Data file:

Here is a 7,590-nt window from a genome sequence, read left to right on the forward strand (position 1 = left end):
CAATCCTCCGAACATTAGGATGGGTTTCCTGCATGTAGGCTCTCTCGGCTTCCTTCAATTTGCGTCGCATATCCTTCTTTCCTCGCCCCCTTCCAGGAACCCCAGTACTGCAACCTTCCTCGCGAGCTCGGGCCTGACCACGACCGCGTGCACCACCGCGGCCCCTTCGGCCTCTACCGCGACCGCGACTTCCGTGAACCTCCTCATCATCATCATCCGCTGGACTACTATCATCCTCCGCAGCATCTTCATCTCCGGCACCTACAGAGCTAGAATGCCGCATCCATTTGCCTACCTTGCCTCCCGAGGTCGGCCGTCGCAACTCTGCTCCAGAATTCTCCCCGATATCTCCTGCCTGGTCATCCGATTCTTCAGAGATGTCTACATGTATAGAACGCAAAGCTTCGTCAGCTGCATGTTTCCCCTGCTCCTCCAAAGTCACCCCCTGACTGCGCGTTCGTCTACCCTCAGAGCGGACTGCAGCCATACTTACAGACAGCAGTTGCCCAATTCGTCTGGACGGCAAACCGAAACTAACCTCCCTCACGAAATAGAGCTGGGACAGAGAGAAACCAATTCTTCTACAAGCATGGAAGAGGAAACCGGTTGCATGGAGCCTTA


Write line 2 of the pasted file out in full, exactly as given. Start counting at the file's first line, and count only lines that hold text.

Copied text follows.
CAATCCTCCGAACATTAGGATGGGTTTCCTGCATGTAGGCTCTCTCGGCTTCCTTCAATTTGCGTCGCATATCCTTCTTTCCTCGCCCCCTTCCAGGAACCCCAGTACTGCAACCTTCCTCGCGAGCTCGGGCCTGACCACGACCGCGTGCACCACCGCGGCCCCTTCGGCCTCTACCGCGACCGCGACTTCCGTGAACCTCCTCATCATCATCATCCGCTGGACTACTATCATCCTCCGCAGCATCTTCATCTCCGGCACCTACAGAGCTAGAATGCCGCATCCATTTGCCTACCTTGCCTCCCGAGGTCGGCCGTCGCAACTCTGCTCCAGAATTCTCCCCGATATCTCCTGCCTGGTCATCCGATTCTTCAGAGATGTCTACATGTATAGAACGCAAAGCTTCGTCAGCTGCATGTTTCCCCTGCTCCTCCAAAGTCACCCCCTGACTGCGCGTTCGTCTACCCTCAGAGCGGACTGCAGCCATACTTACAGACAGCAGTTGCCCAATTCGTCTGGACGGCAAACCGAAACTAACCTCCCTCACGAAATAGAGCTGGGACAGAGAGAAACCAATTCTTCTACAAGCATGGAAGAGGAAACCGGTTGCATGGAGCCTTA